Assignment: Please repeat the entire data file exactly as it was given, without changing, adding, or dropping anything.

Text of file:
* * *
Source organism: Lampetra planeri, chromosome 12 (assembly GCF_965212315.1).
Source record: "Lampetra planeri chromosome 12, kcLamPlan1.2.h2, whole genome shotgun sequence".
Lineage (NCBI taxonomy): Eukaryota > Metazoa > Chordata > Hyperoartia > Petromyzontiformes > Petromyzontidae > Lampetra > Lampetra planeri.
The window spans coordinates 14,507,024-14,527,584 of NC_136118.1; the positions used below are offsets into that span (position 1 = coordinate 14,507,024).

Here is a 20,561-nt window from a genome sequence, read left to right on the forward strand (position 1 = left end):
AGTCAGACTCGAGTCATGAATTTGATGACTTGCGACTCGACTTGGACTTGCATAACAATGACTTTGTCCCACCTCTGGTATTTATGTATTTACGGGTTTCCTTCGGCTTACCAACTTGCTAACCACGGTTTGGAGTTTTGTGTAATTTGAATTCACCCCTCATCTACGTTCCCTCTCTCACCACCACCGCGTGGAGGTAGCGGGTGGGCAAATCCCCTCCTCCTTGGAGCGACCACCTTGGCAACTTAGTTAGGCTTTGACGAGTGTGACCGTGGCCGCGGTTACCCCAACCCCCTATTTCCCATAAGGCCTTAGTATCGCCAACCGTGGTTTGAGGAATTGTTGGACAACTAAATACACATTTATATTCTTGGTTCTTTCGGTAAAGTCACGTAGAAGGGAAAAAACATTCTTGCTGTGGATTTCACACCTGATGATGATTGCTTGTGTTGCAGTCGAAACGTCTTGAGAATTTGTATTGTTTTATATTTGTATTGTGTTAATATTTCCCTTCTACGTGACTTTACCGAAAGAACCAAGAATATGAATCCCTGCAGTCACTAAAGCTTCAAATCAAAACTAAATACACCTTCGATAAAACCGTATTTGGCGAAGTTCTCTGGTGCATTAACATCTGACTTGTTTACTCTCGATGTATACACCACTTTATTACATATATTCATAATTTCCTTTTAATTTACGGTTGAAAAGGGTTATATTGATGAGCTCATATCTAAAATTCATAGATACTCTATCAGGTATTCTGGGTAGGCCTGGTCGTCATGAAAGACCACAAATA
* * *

Source organism: Lampetra planeri, chromosome 12 (assembly GCF_965212315.1).
Source record: "Lampetra planeri chromosome 12, kcLamPlan1.2.h2, whole genome shotgun sequence".
Lineage (NCBI taxonomy): Eukaryota > Metazoa > Chordata > Hyperoartia > Petromyzontiformes > Petromyzontidae > Lampetra > Lampetra planeri.
The window spans coordinates 14,507,024-14,527,584 of NC_136118.1; the positions used below are offsets into that span (position 1 = coordinate 14,507,024).

Here is a 20,561-nt window from a genome sequence, read left to right on the forward strand (position 1 = left end):
AGTCAGACTCGAGTCATGAATTTGATGACTTGCGACTCGACTTGGACTTGCATAACAATGACTTTGTCCCACCTCTGGTATTTATGTATTTACGGGTTTCCTTCGGCTTACCAACTTGCTAACCACGGTTTGGAGTTTTGTGTAATTTGAATTCACCCCTCATCTACGTTCCCTCTCTCACCACCACCGCGTGGAGGTAGCGGGTGGGCAAATCCCCTCCTCCTTGGAGCGACCACCTTGGCAACTTAGTTAGGCTTTGACGAGTGTGACCGTGGCCGCGGTTACCCCAACCCCCTATTTCCCATAAGGCCTTAGTATCGCCAACCGTGGTTTGAGGAATTGTTGGACAACTAAATACACATTTATATTCTTGGTTCTTTCGGTAAAGTCACGTAGAAGGGAAAAAACATTCTTGCTGTGGATTTCACACCTGATGATGATTGCTTGTGTTGCAGTCGAAACGTCTTGAGAATTTGTATTGTTTTATATTTGTATTGTGTTAATATTTCCCTTCTACGTGACTTTACCGAAAGAACCAAGAATATGAATCCCTGCAGTCACTAAAGCTTCAAATCAAAACTAAATACACCTTCGATAAAACCGTATTTGGCGAAGTTCTCTGGTGCATTAACATCTGACTTGTTTACTCTCGATGTATACACCACTTTATTACATATATTCATAATTTCCTTTTAATTTACGGTTGAAAAGGGTTATATTGATGAGCTCATATCTAAAATTCATAGATACTCTATCAGGTATTCTGGGTAGGCCTGGTCGTCATGAAAGACCACAAATA